Skip to main content
Premium Trial:

Request an Annual Quote

Biogen Joins Collaborators in Genetics Study of Alzheimer's, Down Syndrome

NEW YORK (GenomeWeb) – The Global Down Syndrome Foundation said today that drug developer Biogen has joined the Global Down Syndrome Foundation and the University of Colorado School of Medicine in a study exploring the genetics of Down syndrome and its link to Alzheimer's disease.

Biogen has committed more than $500,000 and additional in-kind resources to the effort, with another $1 million coming from the University of Colorado School of Medicine at the Anschutz Medical Campus — home to the Linda Crnic Institute for Down Syndrome — and a matching gift of $1 million from the Global Down Syndrome Foundation.

Called the Crnic Institute Human Trisome Project, the program involves a longitudinal and cross-sectional study of 1,000 individuals with Down syndrome and 500 typical controls, with the goal of uncovering alterations in the genome and epigenome of specific cell types that may inform the development of Alzheimer's disease or other disorders that affect the Down syndrome population at a different rate than they do individuals without Trisomy 21.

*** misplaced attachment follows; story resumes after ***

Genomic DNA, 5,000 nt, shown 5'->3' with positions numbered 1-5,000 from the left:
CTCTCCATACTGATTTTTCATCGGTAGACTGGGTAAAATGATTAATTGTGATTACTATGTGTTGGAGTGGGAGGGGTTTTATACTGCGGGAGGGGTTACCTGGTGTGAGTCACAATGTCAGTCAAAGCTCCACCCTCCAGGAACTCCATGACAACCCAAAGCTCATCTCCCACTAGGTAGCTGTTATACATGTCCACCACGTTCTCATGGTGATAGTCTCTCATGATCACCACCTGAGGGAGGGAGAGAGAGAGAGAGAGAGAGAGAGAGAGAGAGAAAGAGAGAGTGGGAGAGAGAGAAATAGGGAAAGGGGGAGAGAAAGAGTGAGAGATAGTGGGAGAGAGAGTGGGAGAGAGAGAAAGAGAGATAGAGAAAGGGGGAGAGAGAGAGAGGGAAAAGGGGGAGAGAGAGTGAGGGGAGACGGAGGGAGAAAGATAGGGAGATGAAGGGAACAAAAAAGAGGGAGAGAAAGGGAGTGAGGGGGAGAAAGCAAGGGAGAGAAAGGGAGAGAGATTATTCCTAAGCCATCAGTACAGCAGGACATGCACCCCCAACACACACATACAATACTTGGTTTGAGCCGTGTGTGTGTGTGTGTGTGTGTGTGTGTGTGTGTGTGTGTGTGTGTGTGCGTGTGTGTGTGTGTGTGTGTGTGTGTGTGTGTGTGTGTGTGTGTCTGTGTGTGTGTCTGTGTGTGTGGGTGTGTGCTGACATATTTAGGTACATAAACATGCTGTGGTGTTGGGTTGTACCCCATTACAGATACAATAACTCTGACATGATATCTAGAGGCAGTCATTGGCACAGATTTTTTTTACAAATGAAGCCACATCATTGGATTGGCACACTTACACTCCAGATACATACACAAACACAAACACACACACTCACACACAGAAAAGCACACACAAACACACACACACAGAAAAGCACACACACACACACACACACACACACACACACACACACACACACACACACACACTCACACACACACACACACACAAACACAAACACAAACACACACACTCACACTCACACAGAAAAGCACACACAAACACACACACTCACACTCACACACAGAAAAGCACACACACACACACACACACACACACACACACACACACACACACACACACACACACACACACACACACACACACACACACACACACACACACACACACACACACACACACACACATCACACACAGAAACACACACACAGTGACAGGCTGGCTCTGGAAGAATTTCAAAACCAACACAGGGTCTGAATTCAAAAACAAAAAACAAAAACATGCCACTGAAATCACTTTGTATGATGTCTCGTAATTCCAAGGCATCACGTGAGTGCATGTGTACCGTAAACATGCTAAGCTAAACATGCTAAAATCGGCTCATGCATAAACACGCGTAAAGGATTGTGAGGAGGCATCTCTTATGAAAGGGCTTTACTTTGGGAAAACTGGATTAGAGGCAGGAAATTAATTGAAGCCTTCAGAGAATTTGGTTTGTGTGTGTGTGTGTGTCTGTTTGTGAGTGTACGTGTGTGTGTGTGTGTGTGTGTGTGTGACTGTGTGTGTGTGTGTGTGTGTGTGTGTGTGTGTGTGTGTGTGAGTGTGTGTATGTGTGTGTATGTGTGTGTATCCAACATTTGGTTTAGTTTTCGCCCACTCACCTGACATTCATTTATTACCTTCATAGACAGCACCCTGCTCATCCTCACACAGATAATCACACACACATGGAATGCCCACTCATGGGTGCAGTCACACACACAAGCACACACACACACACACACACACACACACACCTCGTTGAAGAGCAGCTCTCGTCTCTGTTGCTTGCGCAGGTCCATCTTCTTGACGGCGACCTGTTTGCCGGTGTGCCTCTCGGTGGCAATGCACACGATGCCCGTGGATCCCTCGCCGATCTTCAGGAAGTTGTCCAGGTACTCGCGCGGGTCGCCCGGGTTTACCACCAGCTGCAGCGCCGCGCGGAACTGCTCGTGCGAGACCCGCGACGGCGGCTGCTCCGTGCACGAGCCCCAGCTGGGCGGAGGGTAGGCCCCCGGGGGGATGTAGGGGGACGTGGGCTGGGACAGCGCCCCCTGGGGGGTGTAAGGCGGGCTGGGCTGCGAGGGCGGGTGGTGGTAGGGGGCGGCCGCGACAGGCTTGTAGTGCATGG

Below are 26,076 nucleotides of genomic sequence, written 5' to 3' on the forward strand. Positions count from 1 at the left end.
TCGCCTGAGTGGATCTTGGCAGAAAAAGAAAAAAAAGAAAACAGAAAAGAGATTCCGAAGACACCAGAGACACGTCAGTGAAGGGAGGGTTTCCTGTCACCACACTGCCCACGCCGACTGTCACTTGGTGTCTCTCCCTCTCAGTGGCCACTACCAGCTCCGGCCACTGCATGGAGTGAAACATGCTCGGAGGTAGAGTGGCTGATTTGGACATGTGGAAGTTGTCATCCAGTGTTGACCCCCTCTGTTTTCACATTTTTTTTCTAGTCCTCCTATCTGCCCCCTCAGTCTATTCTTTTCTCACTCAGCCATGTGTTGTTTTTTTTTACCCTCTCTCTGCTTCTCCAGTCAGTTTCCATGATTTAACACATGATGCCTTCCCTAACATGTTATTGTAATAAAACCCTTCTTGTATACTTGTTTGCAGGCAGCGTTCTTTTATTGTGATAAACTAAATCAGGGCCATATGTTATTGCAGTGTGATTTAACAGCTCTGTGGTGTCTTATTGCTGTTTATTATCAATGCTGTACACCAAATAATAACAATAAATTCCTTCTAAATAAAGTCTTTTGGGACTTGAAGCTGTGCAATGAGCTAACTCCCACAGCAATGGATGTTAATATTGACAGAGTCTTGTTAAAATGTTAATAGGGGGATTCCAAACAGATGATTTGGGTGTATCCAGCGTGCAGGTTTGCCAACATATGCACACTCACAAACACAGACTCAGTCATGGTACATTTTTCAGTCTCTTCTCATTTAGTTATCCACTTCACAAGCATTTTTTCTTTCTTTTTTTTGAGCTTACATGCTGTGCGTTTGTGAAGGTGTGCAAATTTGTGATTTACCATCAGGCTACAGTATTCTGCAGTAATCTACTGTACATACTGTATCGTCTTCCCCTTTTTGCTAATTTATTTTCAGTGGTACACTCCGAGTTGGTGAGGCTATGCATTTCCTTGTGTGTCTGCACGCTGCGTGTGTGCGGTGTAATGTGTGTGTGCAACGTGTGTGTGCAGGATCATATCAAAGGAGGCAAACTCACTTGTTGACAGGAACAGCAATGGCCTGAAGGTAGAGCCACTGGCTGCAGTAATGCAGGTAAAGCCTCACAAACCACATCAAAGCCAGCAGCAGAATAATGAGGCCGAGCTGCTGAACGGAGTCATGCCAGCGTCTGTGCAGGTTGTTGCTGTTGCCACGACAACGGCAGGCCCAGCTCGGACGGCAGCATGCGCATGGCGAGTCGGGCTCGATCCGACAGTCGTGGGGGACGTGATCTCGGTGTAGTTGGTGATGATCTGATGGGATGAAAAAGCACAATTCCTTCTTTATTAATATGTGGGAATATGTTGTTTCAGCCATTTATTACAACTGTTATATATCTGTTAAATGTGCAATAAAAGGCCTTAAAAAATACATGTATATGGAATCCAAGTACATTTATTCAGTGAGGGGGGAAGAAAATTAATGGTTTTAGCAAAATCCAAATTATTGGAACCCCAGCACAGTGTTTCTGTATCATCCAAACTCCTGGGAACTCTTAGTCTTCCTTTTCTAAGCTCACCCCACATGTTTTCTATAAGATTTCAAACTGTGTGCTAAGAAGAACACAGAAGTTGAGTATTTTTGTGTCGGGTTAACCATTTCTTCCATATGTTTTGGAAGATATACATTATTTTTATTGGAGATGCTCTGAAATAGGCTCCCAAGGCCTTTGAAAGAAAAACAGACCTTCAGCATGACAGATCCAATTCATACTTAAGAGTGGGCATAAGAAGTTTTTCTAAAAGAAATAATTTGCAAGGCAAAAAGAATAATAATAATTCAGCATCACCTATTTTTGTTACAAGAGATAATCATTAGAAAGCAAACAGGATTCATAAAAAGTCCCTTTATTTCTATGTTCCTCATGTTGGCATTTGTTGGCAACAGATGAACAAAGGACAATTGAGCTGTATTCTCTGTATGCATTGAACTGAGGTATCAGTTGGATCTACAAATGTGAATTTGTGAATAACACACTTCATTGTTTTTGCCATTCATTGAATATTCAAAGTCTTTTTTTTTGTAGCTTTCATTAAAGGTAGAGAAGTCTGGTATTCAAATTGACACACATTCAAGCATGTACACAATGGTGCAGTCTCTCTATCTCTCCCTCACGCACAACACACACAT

Researchers plan to sequence blood samples, and may also analyze saliva, stool, and other specimens from the cohort. So far, the HTP reports it has already enrolled nearly 300 participants over the last 11 months.

Joaquin Espinosa, executive director of the Crnic Institute and the principal investigator of the HTP, said in a statement that the effort is expected to fill in significant gaps in the scientific understanding of Down syndrome, and could hopefully contribute to the development of new diagnostic tools or therapies.

"This research will serve first and foremost people with Down syndrome, but also the millions of individuals without Down syndrome who are affected by the many medical conditions modulated by trisomy 21," he said.

The Scan

Panel Votes for COVID-19 Pill

A US Food and Drug Administration panel has voted to support the emergency use authorization of an antiviral pill for COVID-19 from Merck and Ridgeback Biotherapeutics, CNN says.

But Not Harm

New Scientist reports that UK bioethicists say that though gene editing may improve food production, it should not harm livestock welfare.

Effectiveness Drop Anticipated

Moderna's Stéphane Bancel predicts that that current SARS-CoV-2 vaccines may be less effective against the Omicron variant, the Financial Times reports.

Cell Studies of Human Chromatin Accessibility, SARS-CoV-2 Variants, Cell Signaling Networks

In Cell this week: chromatin accessibility maps of adult human tissues, modeling to track SARS-CoV-2 variants of concern, and more.